It’s much easier to bury my head in the sand, everyone thinks I’m coping fine but deep down my head is bursting and I feel under immense pressure to get it all right.


    OP, it might be a surprise to hear (hopefully a pleasant one!), that what you're feeling right now has zero to do with running a house, etc, and 100% to do with the racing thoughts you are having about running a house, etc.


    In other words, if you were feeling calm and clear in general, you wouldn't have this same feeling - it's purely down to your thoughts in this moment.


    When these settle down, you'll find your perspective on the situation will change. I have no doubt you're able to wash a few dishes and make a few meals (not suggesting you do ALL of that obviously), it's just it only looks right now that it's a big ask for you.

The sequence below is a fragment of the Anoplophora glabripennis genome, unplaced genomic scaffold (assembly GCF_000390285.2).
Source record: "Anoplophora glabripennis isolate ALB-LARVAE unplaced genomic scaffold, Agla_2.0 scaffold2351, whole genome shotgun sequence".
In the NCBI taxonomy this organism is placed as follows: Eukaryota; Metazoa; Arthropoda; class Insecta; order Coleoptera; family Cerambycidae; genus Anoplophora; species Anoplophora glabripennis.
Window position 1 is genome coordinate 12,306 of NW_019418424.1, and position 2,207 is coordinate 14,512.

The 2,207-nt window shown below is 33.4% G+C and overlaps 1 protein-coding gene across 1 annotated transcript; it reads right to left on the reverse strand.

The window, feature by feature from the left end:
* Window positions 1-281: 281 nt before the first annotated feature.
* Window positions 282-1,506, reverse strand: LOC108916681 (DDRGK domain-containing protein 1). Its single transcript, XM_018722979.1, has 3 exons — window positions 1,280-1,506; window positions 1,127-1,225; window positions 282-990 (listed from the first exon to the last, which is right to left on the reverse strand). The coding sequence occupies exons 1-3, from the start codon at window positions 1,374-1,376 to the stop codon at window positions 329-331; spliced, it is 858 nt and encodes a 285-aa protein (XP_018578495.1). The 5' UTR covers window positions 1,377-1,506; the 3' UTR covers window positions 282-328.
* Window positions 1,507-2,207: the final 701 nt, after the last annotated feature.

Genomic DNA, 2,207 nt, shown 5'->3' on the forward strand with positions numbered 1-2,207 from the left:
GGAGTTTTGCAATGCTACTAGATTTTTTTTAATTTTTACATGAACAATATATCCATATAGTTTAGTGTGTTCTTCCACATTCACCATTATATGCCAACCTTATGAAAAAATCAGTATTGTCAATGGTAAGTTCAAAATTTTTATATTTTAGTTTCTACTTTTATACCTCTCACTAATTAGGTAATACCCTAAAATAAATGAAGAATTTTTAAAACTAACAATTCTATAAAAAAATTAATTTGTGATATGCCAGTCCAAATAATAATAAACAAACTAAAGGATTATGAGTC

• Registered Users Posts: 539 ✭✭✭Teach30


    Ballso wrote: »
    Why would you marry someone who you've never lived with, who plans on working twelve hours a day as a matter of course and leaves you to "run the house" alone? Sounds like a recipe for the sort of miserable existence enjoyed by Irish women in the 1950s.

    That’s farming life. Do you know any large scale full time farmers? If he gets a new parlour in a few years it will give him more free time.

    I really have no problem living seperately until we are married. I’m more worried about coping with running a house, managing finances, doing the food shop, staying on top of bills, all those things that I don’t currently do.